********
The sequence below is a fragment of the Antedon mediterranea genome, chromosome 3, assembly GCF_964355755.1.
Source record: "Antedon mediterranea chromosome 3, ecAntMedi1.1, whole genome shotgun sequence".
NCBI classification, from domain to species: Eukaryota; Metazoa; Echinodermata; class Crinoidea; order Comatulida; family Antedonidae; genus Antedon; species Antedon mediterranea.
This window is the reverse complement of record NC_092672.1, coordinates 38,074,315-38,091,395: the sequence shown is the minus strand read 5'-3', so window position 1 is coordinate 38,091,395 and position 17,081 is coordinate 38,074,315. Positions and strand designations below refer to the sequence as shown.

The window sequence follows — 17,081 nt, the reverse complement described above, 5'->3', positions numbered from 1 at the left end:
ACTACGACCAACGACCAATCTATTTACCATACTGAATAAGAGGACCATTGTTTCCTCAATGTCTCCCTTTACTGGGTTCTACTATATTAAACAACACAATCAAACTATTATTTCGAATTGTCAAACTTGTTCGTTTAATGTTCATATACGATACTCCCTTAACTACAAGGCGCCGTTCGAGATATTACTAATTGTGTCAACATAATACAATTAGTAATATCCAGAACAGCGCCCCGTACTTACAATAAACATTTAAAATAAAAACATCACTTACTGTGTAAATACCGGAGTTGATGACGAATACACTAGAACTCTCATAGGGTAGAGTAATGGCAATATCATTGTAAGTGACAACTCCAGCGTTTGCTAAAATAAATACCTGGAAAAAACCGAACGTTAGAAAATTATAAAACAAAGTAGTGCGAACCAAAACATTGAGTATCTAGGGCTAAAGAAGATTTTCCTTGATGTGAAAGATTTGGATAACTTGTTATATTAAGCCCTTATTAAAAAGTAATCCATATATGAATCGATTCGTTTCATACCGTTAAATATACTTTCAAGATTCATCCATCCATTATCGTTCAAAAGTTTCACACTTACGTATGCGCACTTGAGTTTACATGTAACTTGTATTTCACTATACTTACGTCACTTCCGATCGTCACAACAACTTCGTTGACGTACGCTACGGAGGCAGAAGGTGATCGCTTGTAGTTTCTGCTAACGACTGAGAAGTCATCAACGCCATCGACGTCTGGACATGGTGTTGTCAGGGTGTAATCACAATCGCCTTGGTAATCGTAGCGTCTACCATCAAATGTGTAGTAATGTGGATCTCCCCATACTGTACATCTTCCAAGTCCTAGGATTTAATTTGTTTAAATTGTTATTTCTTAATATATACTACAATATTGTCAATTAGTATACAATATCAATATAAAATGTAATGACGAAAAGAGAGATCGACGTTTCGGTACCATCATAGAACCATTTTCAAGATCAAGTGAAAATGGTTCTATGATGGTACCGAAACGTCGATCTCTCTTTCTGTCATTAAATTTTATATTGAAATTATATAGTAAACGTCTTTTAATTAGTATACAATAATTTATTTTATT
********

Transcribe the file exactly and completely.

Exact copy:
The sequence below is a fragment of the Antedon mediterranea genome, chromosome 3, assembly GCF_964355755.1.
Source record: "Antedon mediterranea chromosome 3, ecAntMedi1.1, whole genome shotgun sequence".
NCBI classification, from domain to species: Eukaryota; Metazoa; Echinodermata; class Crinoidea; order Comatulida; family Antedonidae; genus Antedon; species Antedon mediterranea.
This window is the reverse complement of record NC_092672.1, coordinates 38,074,315-38,091,395: the sequence shown is the minus strand read 5'-3', so window position 1 is coordinate 38,091,395 and position 17,081 is coordinate 38,074,315. Positions and strand designations below refer to the sequence as shown.

The window sequence follows — 17,081 nt, the reverse complement described above, 5'->3', positions numbered from 1 at the left end:
ACTACGACCAACGACCAATCTATTTACCATACTGAATAAGAGGACCATTGTTTCCTCAATGTCTCCCTTTACTGGGTTCTACTATATTAAACAACACAATCAAACTATTATTTCGAATTGTCAAACTTGTTCGTTTAATGTTCATATACGATACTCCCTTAACTACAAGGCGCCGTTCGAGATATTACTAATTGTGTCAACATAATACAATTAGTAATATCCAGAACAGCGCCCCGTACTTACAATAAACATTTAAAATAAAAACATCACTTACTGTGTAAATACCGGAGTTGATGACGAATACACTAGAACTCTCATAGGGTAGAGTAATGGCAATATCATTGTAAGTGACAACTCCAGCGTTTGCTAAAATAAATACCTGGAAAAAACCGAACGTTAGAAAATTATAAAACAAAGTAGTGCGAACCAAAACATTGAGTATCTAGGGCTAAAGAAGATTTTCCTTGATGTGAAAGATTTGGATAACTTGTTATATTAAGCCCTTATTAAAAAGTAATCCATATATGAATCGATTCGTTTCATACCGTTAAATATACTTTCAAGATTCATCCATCCATTATCGTTCAAAAGTTTCACACTTACGTATGCGCACTTGAGTTTACATGTAACTTGTATTTCACTATACTTACGTCACTTCCGATCGTCACAACAACTTCGTTGACGTACGCTACGGAGGCAGAAGGTGATCGCTTGTAGTTTCTGCTAACGACTGAGAAGTCATCAACGCCATCGACGTCTGGACATGGTGTTGTCAGGGTGTAATCACAATCGCCTTGGTAATCGTAGCGTCTACCATCAAATGTGTAGTAATGTGGATCTCCCCATACTGTACATCTTCCAAGTCCTAGGATTTAATTTGTTTAAATTGTTATTTCTTAATATATACTACAATATTGTCAATTAGTATACAATATCAATATAAAATGTAATGACGAAAAGAGAGATCGACGTTTCGGTACCATCATAGAACCATTTTCAAGATCAAGTGAAAATGGTTCTATGATGGTACCGAAACGTCGATCTCTCTTTCTGTCATTAAATTTTATATTGAAATTATATAGTAAACGTCTTTTAATTAGTATACAATAATTTATTTTATT